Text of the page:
European Central Bank governing council member Ignazio Visco told CNBC that the central bank is "technically prepared" to introduce negative deposit rates which would see banks effectively having to pay the ECB to hold deposits, but was aware of the potential "unintended consequences" of such a move.
Visco, an Italian economist and the current governor of the Bank of Italy, said that the bank was "technically prepared to go in that direction" but the decision depended on whether the economy needed further help.
"We all agreed in the council that we have to look with care and in that case we may reduce the [deposit] rate. We think that - and I personally think that, this is effective – the economy now is capable of taking it on board. Technically, we are equipped and ready to intervene. There may be unintended consequences - we know we may have to work on that - and we know how to work on that," Visco told CNBC on the sidelines of the Group of Seven (G7) meeting in London this weekend.
The euro fell against the dollar following Visco's comments.
Following the ECB's decision to cut its main refinancing rate by 25 basis points at the start of May, the head of the ECB Mario Draghi said that the bank had an open mind about cutting the ECB's current deposit facility rate below its current level of 0 percent in order to encourage banks to lend rather than park money at the ECB.
The euro fell against a basket of major currencies on his comments and fellow ECB board member Ewald Nowotny told CNBC that markets had "over-interpreted" Draghi's comments.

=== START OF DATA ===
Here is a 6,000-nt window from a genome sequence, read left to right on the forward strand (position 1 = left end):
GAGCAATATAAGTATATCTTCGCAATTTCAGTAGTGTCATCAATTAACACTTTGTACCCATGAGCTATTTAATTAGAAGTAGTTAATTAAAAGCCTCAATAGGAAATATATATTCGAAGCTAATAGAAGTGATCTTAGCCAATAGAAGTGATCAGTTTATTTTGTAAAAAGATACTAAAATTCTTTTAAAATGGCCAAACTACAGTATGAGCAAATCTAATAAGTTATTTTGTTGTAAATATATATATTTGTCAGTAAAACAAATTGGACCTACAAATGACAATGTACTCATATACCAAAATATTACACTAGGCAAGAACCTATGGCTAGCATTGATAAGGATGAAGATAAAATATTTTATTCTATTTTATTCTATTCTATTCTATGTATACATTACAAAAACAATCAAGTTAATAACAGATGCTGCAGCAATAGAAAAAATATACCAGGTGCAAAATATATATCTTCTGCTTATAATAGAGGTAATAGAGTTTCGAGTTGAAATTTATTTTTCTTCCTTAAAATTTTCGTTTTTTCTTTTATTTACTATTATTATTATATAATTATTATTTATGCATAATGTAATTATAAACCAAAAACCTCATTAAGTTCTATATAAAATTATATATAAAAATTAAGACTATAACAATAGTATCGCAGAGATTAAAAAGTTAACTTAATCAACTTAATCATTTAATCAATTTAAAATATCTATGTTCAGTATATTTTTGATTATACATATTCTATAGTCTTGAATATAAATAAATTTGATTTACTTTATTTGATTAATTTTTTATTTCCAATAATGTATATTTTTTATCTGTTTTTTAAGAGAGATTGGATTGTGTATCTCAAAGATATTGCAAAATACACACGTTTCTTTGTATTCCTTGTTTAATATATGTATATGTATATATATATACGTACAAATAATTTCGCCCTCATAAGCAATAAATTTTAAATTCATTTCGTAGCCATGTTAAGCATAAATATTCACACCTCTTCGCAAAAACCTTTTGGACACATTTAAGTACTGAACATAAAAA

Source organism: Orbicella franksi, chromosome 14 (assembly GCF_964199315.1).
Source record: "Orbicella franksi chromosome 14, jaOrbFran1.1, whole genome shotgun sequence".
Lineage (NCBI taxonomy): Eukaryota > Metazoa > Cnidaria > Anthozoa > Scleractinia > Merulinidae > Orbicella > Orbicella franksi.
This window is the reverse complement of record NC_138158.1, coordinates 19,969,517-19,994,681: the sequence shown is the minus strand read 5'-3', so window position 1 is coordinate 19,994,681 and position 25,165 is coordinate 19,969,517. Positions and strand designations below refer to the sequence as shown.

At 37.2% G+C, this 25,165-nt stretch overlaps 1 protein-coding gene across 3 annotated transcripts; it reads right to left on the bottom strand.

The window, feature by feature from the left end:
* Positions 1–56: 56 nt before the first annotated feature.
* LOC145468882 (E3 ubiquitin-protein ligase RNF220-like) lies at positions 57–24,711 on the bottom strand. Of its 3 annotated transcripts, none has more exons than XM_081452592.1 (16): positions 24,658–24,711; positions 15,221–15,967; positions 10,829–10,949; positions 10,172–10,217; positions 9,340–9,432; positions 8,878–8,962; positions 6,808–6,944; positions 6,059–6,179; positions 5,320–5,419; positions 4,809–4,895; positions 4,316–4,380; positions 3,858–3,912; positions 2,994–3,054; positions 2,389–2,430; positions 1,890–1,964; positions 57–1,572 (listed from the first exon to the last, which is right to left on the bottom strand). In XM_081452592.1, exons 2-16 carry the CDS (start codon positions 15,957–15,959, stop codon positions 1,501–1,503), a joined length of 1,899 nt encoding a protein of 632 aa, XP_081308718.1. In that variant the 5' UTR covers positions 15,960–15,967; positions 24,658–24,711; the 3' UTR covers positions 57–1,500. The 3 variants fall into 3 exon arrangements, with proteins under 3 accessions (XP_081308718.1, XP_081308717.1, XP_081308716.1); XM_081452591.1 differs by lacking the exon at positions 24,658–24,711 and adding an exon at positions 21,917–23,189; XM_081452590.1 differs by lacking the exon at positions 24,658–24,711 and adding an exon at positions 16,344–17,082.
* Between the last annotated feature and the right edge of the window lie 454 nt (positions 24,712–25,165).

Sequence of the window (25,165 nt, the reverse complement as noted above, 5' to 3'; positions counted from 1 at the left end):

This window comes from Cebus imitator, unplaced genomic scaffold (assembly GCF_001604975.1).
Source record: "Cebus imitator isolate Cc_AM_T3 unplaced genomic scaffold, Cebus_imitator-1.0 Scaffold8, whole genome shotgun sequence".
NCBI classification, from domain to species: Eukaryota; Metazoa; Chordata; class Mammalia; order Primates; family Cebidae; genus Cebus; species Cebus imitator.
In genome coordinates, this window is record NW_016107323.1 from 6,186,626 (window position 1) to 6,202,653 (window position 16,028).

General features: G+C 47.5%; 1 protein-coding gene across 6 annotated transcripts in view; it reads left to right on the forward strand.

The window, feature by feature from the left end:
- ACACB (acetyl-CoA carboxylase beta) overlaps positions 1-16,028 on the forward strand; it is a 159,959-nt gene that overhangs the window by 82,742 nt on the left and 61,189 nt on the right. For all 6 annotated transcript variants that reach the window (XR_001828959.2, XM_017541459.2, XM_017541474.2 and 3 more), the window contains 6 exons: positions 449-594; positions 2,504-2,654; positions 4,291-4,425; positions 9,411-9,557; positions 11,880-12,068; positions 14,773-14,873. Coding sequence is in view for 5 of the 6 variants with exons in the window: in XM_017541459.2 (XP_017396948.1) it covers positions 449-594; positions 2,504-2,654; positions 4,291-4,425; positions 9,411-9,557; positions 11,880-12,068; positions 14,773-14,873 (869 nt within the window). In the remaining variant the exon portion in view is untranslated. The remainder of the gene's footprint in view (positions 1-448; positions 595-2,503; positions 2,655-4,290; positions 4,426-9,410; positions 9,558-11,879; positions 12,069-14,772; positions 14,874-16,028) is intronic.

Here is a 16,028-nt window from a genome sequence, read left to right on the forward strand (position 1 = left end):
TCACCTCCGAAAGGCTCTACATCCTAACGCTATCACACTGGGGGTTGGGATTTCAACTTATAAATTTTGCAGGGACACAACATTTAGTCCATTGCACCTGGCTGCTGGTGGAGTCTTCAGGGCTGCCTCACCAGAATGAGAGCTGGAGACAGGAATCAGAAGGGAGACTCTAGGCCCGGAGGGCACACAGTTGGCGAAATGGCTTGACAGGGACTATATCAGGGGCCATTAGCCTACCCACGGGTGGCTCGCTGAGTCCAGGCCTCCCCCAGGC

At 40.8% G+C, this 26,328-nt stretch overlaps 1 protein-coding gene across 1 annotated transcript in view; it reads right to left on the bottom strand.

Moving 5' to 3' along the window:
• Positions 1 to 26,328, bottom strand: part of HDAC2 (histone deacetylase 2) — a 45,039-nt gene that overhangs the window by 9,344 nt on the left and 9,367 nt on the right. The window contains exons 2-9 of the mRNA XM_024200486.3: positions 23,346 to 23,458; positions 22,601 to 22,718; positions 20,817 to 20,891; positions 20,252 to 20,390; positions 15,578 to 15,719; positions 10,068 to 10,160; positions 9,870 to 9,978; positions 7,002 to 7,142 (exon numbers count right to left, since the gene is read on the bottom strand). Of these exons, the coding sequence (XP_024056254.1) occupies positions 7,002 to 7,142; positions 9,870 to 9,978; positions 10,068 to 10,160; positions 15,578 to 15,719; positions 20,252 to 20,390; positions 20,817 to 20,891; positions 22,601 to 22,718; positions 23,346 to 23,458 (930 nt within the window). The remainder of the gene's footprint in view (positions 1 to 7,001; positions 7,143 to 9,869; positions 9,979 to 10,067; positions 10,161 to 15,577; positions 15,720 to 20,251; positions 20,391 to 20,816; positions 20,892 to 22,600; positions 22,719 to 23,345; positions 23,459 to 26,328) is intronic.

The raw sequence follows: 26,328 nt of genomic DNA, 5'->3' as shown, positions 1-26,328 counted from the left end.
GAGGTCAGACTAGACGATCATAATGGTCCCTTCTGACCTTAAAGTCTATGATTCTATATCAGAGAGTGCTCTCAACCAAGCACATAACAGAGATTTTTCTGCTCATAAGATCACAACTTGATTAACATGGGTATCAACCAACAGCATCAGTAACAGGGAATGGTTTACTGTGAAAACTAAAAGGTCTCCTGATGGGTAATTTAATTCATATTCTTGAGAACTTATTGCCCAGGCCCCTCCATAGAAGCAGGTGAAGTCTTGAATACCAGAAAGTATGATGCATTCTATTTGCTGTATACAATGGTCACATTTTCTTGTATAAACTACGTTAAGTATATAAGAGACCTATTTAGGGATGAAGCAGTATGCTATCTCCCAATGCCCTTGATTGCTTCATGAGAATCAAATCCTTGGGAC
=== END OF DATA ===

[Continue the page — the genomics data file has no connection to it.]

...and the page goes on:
(Read More: ECB's Nowotny: Talk of Negative Rates Overblown)
Fellow ECB board member Erkki Liikanen told CNBC there was "always some kind of technical discussion about it" but that were was no specific plan in that direction. "Technically, we are ready, but there are also unintended consequences which must be properly assessed before any actions are taken."
Asked whether he would rather use other rate cuts or other unconventional monetary policies, Visco said that the individual economic circumstances needed to be assessed carefully.
"At times this macro-environment is responsible for the difficulty in the banking sector – think of the bad loans and impaired assets that are a consequence of the macro-economy - and in that case that is a movement that helps. On the other hand, there might be certain banking systems, or certain countries, that may still have some difficulties given the fragmentation of markets. This is one of the reasons for what has been called unconventional measures."
Analysts from Barclays and the Bank of Tokyo-Mitsubishi UFJ both released notes last week saying that they believe negative deposit rates are unlikely, saying that Draghi's comments appeared to suggest that moving the deposit rate into negative territory is a sensitive subject for the ECB and would only be considered if the bank exhausted conventional policy easing.
(Read More: ECB's Liikanen: We're Ready and Able to Act)
Visco said the ECB was open to considering other approaches to tackling the crisis, saying the bank was "working on that."
"We're really thinking of various ways to approach this. One of these has been announced in our last governing council meeting which was this idea of working with other European institutions to design mechanisms – backed somehow with credit available to banks, securities that may help reduce the risk of credit – but we are working on that."
- Written by CNBC's Holly Ellyatt, follow her on Twitter @HollyEllyatt